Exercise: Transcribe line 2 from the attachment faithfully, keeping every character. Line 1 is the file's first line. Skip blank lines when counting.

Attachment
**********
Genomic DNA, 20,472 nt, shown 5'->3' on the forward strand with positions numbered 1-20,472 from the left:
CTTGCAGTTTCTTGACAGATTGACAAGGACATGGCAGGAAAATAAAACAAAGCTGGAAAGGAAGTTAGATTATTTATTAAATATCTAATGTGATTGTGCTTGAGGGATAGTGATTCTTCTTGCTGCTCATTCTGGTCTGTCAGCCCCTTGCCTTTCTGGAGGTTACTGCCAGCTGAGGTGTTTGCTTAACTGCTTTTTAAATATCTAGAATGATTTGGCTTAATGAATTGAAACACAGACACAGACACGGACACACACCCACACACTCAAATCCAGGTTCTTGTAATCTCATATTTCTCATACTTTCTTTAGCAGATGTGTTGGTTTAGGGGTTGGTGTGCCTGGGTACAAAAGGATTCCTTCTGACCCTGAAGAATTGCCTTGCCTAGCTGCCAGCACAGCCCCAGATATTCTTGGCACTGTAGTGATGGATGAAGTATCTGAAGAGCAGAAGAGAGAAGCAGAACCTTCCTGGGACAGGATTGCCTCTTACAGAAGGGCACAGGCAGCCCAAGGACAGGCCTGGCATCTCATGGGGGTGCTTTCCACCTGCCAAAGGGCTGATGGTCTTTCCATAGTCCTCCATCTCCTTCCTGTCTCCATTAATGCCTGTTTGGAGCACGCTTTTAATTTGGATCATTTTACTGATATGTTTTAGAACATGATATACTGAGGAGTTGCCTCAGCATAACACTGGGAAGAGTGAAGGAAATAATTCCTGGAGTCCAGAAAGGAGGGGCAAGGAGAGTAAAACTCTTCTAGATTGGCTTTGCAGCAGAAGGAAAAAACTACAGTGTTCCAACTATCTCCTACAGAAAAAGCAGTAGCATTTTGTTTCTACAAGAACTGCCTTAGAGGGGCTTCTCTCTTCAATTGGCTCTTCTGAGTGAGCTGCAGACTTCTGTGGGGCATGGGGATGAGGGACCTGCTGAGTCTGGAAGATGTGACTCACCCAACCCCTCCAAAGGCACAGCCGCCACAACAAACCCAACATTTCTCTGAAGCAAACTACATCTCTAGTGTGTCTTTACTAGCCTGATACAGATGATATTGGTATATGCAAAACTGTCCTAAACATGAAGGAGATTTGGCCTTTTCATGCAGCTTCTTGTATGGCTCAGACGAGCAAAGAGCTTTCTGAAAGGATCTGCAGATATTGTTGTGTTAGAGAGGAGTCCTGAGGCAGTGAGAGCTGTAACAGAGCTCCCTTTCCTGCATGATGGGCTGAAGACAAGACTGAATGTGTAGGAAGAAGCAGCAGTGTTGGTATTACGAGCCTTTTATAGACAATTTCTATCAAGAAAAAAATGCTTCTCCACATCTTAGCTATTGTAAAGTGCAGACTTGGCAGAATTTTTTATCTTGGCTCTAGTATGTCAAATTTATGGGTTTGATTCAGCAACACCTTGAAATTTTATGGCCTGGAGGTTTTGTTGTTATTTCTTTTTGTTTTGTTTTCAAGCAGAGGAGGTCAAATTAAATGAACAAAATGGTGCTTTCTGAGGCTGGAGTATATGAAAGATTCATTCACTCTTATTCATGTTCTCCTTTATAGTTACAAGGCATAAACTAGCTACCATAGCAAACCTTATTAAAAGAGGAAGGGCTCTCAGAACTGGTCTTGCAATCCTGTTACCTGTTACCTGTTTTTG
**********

CTTGCAGTTTCTTGACAGATTGACAAGGACATGGCAGGAAAATAAAACAAAGCTGGAAAGGAAGTTAGATTATTTATTAAATATCTAATGTGATTGTGCTTGAGGGATAGTGATTCTTCTTGCTGCTCATTCTGGTCTGTCAGCCCCTTGCCTTTCTGGAGGTTACTGCCAGCTGAGGTGTTTGCTTAACTGCTTTTTAAATATCTAGAATGATTTGGCTTAATGAATTGAAACACAGACACAGACACGGACACACACCCACACACTCAAATCCAGGTTCTTGTAATCTCATATTTCTCATACTTTCTTTAGCAGATGTGTTGGTTTAGGGGTTGGTGTGCCTGGGTACAAAAGGATTCCTTCTGACCCTGAAGAATTGCCTTGCCTAGCTGCCAGCACAGCCCCAGATATTCTTGGCACTGTAGTGATGGATGAAGTATCTGAAGAGCAGAAGAGAGAAGCAGAACCTTCCTGGGACAGGATTGCCTCTTACAGAAGGGCACAGGCAGCCCAAGGACAGGCCTGGCATCTCATGGGGGTGCTTTCCACCTGCCAAAGGGCTGATGGTCTTTCCATAGTCCTCCATCTCCTTCCTGTCTCCATTAATGCCTGTTTGGAGCACGCTTTTAATTTGGATCATTTTACTGATATGTTTTAGAACATGATATACTGAGGAGTTGCCTCAGCATAACACTGGGAAGAGTGAAGGAAATAATTCCTGGAGTCCAGAAAGGAGGGGCAAGGAGAGTAAAACTCTTCTAGATTGGCTTTGCAGCAGAAGGAAAAAACTACAGTGTTCCAACTATCTCCTACAGAAAAAGCAGTAGCATTTTGTTTCTACAAGAACTGCCTTAGAGGGGCTTCTCTCTTCAATTGGCTCTTCTGAGTGAGCTGCAGACTTCTGTGGGGCATGGGGATGAGGGACCTGCTGAGTCTGGAAGATGTGACTCACCCAACCCCTCCAAAGGCACAGCCGCCACAACAAACCCAACATTTCTCTGAAGCAAACTACATCTCTAGTGTGTCTTTACTAGCCTGATACAGATGATATTGGTATATGCAAAACTGTCCTAAACATGAAGGAGATTTGGCCTTTTCATGCAGCTTCTTGTATGGCTCAGACGAGCAAAGAGCTTTCTGAAAGGATCTGCAGATATTGTTGTGTTAGAGAGGAGTCCTGAGGCAGTGAGAGCTGTAACAGAGCTCCCTTTCCTGCATGATGGGCTGAAGACAAGACTGAATGTGTAGGAAGAAGCAGCAGTGTTGGTATTACGAGCCTTTTATAGACAATTTCTATCAAGAAAAAAATGCTTCTCCACATCTTAGCTATTGTAAAGTGCAGACTTGGCAGAATTTTTTATCTTGGCTCTAGTATGTCAAATTTATGGGTTTGATTCAGCAACACCTTGAAATTTTATGGCCTGGAGGTTTTGTTGTTATTTCTTTTTGTTTTGTTTTCAAGCAGAGGAGGTCAAATTAAATGAACAAAATGGTGCTTTCTGAGGCTGGAGTATATGAAAGATTCATTCACTCTTATTCATGTTCTCCTTTATAGTTACAAGGCATAAACTAGCTACCATAGCAAACCTTATTAAAAGAGGAAGGGCTCTCAGAACTGGTCTTGCAATCCTGTTACCTGTTACCTGTTTTTG